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June Scribblings on a Spring Past

Posted by Brian Lovett, Editor

A lousy old joke tells us there are two seasons in the North: winter and road construction.

I guess that should strike a chord with turkey hunters. After all, don’t we have two distinct periods: the season and the off-season?

Sadly, unless you’re on a plane to New Zealand, we’re well into the latter. And I don’t know about you, but I’m finding it difficult to let go of the former.
It seemed like things had just started to “get right” during the final five days of Wisconsin’s season. Birds that had been solidly henned up most of the previous week began getting lonely, and die-hard hunters willing to brave 2:30 a.m. wake-up calls and hordes of hummingbird-sized mosquitoes started scoring consistently.

lovett6th.jpgDuring the second day of the final period, I got solidly thumped by two field turkeys but decided to try another spot before quitting. I walked into the woods at 10:45 a.m. and was walking out at noon with a gobbler slung over my shoulder. It had been a classic midday hunt, complete with lots of hard gobbling and sunlit strutters slowly coming to the call. I couldn’t have ended my home-state season in better fashion.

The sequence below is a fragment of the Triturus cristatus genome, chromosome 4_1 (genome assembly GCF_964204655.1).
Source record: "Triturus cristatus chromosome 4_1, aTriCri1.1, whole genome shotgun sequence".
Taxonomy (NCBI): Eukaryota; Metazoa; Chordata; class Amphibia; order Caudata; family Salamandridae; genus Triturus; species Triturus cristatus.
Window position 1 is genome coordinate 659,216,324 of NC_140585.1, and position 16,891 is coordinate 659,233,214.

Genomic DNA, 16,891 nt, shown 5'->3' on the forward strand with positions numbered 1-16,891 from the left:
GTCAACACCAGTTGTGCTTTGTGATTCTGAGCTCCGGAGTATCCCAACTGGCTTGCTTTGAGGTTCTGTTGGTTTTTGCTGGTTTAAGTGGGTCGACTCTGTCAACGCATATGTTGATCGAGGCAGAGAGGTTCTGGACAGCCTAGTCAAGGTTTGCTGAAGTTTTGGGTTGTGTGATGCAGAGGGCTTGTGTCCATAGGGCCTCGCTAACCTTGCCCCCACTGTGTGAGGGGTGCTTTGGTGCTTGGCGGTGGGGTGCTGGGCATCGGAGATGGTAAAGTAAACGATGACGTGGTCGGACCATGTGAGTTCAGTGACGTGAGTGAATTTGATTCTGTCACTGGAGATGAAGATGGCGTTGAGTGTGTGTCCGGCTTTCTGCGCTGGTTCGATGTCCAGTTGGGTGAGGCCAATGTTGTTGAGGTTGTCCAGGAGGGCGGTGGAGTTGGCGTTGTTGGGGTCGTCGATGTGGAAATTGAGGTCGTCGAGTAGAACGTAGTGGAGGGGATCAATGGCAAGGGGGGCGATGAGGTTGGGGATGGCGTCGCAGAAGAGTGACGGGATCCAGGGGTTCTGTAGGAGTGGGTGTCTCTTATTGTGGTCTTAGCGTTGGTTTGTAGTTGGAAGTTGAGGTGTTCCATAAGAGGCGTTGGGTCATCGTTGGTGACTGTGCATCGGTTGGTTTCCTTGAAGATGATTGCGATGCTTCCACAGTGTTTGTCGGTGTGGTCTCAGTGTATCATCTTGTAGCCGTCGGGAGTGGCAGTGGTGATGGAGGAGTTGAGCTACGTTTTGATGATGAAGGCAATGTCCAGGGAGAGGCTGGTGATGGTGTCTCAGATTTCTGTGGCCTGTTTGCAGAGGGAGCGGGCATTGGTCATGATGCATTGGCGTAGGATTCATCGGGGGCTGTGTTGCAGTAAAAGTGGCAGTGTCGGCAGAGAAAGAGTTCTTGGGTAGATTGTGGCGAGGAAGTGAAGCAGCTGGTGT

I wish I could say the same for Minnesota. My last hunt of the year, with friend and fellow T&TH contributing editor Scott Bestul, proved disappointing, though it wasn’t for lack of turkeys or trying. Both mornings, gobblers did the same thing: hammered on the roost, talked a bit after flydown and then slowly shut up as they drifted away with hens. To make matters worse, I goofed up the only pair of workable turkeys we encountered by misjudging an afternoon setup and missing a bird with a poor shot.

While driving home from that hunt, feeling the effects of several hard weeks in the woods, I told myself I was ready for spring to end. I was dead tired and needed to catch up on matters I’d brushed aside during the season.

But that weekend, I began to miss it. I’d run a call here and there while putting my stuff away. And then I’d think about the woodpeckers, whitetail fawns and other cool stuff I’d seen afield.

By Monday, I was in full-blown withdrawal. In fact, I’m still there. The only therapy, I guess, is a bit of fishing, some baseball on TV and frequent daydreams to appreciate all the wonderful moments I experienced in the turkey woods.

I’m sure you’re in a similar state of mind. It’s OK, friend. We’ll make it.
Just don’t tell my wife that the fall season opens in 114 short days.

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